Téa Obreht’s debut, The Tiger’s Wife, was simply stunning. It heralded a truly extraordinary writer and remarkable storyteller so when I learned there was a new novel coming this year I was very excited. What I didn’t expect was a Western but of course in the hands of Téa Obreht that means a Western unlike anything I’ve read before.
The novel is split between two narratives. The first is Lurie. A thief, killer and outlaw. Strangely compelled by the ghosts who haunt him Lurie drifts from town to town, companion to companion. He is tethered to no one and no place. His family is a distant and fading memory and he must stay one step ahead of his pursuers but with no destination ever clearly in mind. The second narrative is Nora who is waiting for her husband to return home with much needed water. Her two eldest sons have ridden off to find news of their father who is two days late in returning and Nora is left behind to take care of her youngest son who is recovering from a recent riding accident. But water maybe the least of Nora’s worries as life on the edge of the territories is full of many different dangers.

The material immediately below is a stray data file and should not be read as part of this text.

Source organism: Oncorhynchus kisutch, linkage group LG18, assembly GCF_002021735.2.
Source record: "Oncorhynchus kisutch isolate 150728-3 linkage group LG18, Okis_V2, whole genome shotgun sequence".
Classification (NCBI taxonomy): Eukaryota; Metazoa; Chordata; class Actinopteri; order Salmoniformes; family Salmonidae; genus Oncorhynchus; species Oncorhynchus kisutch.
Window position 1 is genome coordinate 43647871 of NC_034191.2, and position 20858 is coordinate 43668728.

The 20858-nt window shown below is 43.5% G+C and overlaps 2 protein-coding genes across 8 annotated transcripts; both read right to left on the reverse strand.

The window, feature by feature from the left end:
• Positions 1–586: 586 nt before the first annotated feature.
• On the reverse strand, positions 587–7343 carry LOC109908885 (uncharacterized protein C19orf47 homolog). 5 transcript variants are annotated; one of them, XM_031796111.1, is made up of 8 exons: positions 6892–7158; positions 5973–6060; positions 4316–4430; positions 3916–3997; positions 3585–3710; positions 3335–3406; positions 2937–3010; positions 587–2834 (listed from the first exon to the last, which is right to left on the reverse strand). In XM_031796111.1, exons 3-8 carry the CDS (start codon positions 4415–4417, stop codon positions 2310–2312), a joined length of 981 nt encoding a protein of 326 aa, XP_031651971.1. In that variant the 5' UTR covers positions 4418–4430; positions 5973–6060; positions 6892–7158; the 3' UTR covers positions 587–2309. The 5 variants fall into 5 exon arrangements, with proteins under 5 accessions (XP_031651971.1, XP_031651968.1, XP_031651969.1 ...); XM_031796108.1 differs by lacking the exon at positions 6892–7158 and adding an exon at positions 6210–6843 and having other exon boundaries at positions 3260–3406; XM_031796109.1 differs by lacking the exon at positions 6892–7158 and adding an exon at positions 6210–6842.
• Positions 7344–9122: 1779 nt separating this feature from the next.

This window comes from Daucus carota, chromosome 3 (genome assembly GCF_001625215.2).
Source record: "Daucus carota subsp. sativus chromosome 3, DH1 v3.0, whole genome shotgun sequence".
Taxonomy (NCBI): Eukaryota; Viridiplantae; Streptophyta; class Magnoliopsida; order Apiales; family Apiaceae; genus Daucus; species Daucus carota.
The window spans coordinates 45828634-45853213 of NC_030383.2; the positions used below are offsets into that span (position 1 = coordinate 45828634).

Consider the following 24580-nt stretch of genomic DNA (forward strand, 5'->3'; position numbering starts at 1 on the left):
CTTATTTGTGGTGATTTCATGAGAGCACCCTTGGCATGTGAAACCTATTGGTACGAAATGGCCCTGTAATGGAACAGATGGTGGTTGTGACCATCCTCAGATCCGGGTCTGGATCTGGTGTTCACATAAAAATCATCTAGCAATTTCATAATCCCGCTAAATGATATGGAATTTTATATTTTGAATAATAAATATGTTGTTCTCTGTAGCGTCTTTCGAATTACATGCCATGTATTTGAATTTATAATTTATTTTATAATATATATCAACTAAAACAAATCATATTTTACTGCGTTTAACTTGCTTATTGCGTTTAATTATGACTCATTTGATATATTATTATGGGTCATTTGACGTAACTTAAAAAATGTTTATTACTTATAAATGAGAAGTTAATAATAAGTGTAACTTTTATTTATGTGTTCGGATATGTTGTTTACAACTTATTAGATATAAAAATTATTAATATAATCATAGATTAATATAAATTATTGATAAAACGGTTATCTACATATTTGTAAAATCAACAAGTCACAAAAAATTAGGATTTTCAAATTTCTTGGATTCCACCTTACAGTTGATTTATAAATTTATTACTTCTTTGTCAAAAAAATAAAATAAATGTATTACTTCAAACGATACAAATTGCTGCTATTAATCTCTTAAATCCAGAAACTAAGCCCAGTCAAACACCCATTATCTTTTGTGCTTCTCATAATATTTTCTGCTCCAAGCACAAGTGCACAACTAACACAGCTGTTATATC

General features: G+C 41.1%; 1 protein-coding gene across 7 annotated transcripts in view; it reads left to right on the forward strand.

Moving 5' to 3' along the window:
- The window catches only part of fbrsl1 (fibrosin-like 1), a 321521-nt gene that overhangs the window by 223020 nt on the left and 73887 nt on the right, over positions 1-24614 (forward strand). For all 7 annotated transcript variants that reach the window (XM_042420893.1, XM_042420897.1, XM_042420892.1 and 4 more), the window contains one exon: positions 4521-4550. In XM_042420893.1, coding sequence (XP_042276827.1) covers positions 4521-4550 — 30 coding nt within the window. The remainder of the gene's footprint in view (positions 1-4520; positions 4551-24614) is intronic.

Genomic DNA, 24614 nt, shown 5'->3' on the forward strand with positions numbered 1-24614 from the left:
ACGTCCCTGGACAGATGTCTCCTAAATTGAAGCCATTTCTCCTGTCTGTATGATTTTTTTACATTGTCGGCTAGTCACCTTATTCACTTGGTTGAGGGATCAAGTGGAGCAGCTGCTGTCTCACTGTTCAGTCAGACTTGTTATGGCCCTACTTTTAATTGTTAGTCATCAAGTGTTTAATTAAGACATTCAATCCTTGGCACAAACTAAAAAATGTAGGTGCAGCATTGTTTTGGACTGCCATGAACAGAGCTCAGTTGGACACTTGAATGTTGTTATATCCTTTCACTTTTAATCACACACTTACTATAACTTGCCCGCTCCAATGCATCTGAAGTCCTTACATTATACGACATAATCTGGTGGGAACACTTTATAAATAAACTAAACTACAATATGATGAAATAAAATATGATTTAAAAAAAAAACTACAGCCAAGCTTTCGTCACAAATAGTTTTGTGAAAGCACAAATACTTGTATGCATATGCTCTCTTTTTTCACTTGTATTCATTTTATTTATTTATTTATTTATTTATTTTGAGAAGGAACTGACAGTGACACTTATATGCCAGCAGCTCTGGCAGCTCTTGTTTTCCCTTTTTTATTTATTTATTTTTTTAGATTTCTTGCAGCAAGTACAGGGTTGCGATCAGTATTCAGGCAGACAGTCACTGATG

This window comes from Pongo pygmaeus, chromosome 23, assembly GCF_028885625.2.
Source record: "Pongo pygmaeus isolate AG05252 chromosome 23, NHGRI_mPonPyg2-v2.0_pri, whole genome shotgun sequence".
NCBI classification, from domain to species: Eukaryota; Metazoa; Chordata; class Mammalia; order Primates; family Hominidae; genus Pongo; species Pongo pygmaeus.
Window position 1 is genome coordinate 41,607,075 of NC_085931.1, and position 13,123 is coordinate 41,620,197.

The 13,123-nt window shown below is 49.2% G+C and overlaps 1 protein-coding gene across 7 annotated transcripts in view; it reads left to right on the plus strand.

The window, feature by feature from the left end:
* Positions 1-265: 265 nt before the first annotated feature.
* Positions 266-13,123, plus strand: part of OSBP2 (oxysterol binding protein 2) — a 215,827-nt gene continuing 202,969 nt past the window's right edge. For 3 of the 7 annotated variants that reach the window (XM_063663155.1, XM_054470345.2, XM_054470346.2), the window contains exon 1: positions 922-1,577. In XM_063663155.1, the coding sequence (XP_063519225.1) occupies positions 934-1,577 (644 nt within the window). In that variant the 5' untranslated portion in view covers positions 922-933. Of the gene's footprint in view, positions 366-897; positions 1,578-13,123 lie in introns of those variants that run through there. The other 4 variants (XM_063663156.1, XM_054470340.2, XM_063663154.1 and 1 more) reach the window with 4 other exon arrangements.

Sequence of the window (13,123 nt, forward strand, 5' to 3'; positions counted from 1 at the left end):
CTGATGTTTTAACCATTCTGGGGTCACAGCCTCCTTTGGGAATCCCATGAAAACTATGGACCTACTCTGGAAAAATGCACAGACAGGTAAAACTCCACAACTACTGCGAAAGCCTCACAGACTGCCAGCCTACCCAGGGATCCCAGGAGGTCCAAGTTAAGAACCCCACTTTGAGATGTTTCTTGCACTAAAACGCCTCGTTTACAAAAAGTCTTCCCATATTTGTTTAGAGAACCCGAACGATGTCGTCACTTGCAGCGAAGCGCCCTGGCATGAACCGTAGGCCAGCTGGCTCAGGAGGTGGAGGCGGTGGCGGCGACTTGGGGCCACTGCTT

Just like The Tiger’s Wife Téa Obreht walks the fragile line between the real and the imagined. The margin between life and death on the frontier is thin at the best of times and Obreht uses this to weave her story between both worlds. Lurie sees lost souls and learns to navigate around them less he is compelled to carry out their desires. Nora’s youngest son Toby is haunted by a mysterious “beast” that is supposedly stalking their homestead and matters are not helped by the family’s ward, Josie, who claims to be able to commune with spirits. Obreht envelopes you in both narratives as Lurie’s past hunts him down and Nora’s future tries to run away from her.
Téa Obreht has written a haunting Western that will carry you away on an incredible and imaginative journey into the frontier of life, death and everything in between.